The winter is really starting to close in this week, with days getting very short and leaves quickly disappearing from the trees as we head towards the dormant season.

Grass is really bucking the trend though, with mild temperatures driving exceptional late season growth right across the country. Unfortunately, grazing conditions have continued to deteriorate through the month of November, which is making it very difficult to capitalise on this end-of-season bonus.

It’s difficult to predict the outcome from this in the spring. Paddocks that were closed as usual through the month of October are starting to build up very heavy covers of grass.

The quality should hold ok if they were well cleaned out when grazed. The paddocks that were grazed through the wetter weather from the middle of October onwards might develop more of a quality issue in the spring if there’s more dead material carried through.

There’s not much we can do about that for the moment. We can walk the paddocks regularly through the spring when cows are ready to go back out to grass and target getting back into the untidy paddocks in better ground conditions to hopefully set them up well for the 2023 grazing season.

Milk price continues to power along at exceptional levels, so we will keep cows milking a bit later into the season than usual.

We will dry off some more this week as necessary based on calving date, but we will milk on the later calvers a bit longer than usual.

We might even forego our usual dry period through Christmas in favour of milking a small batch of cows once a day through the month of December and right up to the start of calving again in mid-January.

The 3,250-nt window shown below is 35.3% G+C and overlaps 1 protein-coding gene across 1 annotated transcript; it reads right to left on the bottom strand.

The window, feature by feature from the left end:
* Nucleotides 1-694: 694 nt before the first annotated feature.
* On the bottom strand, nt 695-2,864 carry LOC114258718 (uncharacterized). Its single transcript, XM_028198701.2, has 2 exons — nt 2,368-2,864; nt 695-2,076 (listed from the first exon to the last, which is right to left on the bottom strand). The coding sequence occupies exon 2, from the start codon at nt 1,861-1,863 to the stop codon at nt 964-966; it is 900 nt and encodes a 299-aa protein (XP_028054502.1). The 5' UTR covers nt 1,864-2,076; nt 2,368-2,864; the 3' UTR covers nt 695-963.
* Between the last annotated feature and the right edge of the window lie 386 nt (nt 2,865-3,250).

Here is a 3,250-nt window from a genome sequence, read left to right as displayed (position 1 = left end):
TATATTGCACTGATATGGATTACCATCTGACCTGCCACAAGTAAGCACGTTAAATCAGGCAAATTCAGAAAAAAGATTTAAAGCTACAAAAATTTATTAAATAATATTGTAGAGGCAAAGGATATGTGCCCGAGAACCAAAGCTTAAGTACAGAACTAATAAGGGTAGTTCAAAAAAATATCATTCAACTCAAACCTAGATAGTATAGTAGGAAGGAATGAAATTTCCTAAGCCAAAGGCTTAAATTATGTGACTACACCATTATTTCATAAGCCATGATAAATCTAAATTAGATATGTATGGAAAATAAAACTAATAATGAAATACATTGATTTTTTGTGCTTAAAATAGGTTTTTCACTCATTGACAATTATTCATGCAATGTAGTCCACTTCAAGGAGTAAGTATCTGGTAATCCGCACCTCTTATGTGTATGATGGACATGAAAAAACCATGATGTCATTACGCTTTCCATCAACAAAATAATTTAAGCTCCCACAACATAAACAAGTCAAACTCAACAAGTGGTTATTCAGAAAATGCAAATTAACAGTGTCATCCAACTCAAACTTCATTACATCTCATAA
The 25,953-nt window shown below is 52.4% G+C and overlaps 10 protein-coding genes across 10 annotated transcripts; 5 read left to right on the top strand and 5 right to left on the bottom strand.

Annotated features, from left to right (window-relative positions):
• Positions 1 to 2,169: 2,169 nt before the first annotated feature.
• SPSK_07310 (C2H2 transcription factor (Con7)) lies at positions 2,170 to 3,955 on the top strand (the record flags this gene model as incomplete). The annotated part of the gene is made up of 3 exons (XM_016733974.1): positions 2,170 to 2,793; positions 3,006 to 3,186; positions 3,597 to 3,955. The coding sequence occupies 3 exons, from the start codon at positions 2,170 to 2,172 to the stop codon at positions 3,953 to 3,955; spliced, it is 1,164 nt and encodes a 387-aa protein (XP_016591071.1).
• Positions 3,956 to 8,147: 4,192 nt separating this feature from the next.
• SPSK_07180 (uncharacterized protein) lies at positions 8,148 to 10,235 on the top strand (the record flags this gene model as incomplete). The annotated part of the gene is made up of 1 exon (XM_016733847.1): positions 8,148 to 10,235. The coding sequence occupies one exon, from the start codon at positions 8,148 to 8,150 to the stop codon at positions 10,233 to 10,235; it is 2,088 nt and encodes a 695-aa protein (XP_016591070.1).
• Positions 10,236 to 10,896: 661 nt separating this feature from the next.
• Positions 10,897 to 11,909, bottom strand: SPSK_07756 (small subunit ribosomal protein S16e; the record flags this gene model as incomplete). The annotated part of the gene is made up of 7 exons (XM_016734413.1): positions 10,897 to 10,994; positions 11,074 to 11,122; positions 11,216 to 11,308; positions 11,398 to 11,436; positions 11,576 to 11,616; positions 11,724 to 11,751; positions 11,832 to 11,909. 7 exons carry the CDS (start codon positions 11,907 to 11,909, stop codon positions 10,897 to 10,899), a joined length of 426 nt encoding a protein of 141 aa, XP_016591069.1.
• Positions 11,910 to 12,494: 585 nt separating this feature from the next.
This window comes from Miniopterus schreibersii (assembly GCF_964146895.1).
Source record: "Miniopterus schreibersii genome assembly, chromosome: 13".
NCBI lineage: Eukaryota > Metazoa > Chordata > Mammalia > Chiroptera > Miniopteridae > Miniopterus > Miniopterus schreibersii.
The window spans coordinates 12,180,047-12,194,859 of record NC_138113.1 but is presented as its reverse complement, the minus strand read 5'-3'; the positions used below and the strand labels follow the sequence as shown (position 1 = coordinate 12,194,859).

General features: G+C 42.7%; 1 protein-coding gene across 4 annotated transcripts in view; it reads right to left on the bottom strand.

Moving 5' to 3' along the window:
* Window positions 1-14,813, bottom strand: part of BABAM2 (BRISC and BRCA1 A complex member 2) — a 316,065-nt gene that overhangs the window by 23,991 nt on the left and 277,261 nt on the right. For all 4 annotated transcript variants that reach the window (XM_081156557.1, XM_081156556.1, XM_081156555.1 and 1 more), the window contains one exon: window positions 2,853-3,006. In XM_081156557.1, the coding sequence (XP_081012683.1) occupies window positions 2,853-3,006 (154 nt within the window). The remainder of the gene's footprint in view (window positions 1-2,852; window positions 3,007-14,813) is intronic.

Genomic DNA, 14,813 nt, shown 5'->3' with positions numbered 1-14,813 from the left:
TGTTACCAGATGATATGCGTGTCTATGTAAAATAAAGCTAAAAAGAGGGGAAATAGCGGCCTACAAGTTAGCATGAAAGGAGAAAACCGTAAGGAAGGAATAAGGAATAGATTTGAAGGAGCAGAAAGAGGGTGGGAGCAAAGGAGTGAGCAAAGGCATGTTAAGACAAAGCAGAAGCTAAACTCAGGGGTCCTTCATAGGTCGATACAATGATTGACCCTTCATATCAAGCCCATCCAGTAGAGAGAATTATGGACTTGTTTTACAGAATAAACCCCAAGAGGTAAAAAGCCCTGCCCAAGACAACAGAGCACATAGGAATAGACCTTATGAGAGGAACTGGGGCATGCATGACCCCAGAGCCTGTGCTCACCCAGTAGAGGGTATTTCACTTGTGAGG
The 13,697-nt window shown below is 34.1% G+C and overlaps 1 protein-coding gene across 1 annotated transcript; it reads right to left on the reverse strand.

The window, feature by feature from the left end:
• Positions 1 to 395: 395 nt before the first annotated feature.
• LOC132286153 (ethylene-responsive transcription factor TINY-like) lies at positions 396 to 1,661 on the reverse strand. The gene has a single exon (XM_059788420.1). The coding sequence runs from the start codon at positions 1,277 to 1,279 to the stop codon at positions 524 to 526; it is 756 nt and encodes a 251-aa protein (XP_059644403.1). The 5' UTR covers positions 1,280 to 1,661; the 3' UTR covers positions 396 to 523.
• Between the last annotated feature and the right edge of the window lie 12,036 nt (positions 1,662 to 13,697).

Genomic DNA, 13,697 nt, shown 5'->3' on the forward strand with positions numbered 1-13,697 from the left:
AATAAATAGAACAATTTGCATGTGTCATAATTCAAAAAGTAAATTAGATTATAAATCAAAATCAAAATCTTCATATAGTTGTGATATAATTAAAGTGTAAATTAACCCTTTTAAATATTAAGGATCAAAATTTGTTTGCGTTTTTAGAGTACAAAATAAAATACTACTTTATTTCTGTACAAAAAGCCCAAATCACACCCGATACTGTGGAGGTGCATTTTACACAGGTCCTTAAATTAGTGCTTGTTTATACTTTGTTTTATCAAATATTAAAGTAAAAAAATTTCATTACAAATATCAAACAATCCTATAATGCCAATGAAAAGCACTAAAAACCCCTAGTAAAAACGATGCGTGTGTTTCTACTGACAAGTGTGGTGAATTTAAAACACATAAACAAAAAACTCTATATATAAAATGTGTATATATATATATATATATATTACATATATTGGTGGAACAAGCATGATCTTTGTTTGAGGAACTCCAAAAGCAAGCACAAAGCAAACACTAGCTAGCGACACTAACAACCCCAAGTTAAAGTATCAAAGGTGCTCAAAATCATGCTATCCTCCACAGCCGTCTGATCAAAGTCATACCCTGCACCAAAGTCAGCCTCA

The cull cows continue to move out of the yard in small batches and we should get the majority of these tidied up before Christmas as planned.

Prices are holding up very well in the cow sector and the World Cup should help this market even more by making the demand for lower quality manufacturing beef particularly strong through the next month.

Main jobs

The main jobs on hand at the moment are getting the majority of the herd dry in good health over the next month and then turning our attention to the spring and the influx of calves into the yard.

We will dry off the main portion of the herd in smaller batches. We only use one side of the parlour for this and usually target the mid-morning part of the day, so there is very little pressure on to get the job done in a hurry.

We usually pre-spray the cows and clean them before milking. We then use a hand-held teat sprayer to apply methylated spirits after milking. We will again only use antibiotics where needed this autumn based on milk recording.

Hopefully we can keep it under 50% of the herd needing tubes. If we can, we will try to put the cows out for 24 hours on a bare paddock after drying off, but that option might be more of a challenge than usual this year.

Tags also have to be ordered and calf feeders serviced and cleaned again before the end of the year. We will make a list in the office and hopefully we’ll be able to get most of it ticked off in good time.

There is straw and fertiliser sitting in the calf sheds as well as some machinery so these sheds will be left until the last minute to get cleaned and disinfected before the new season.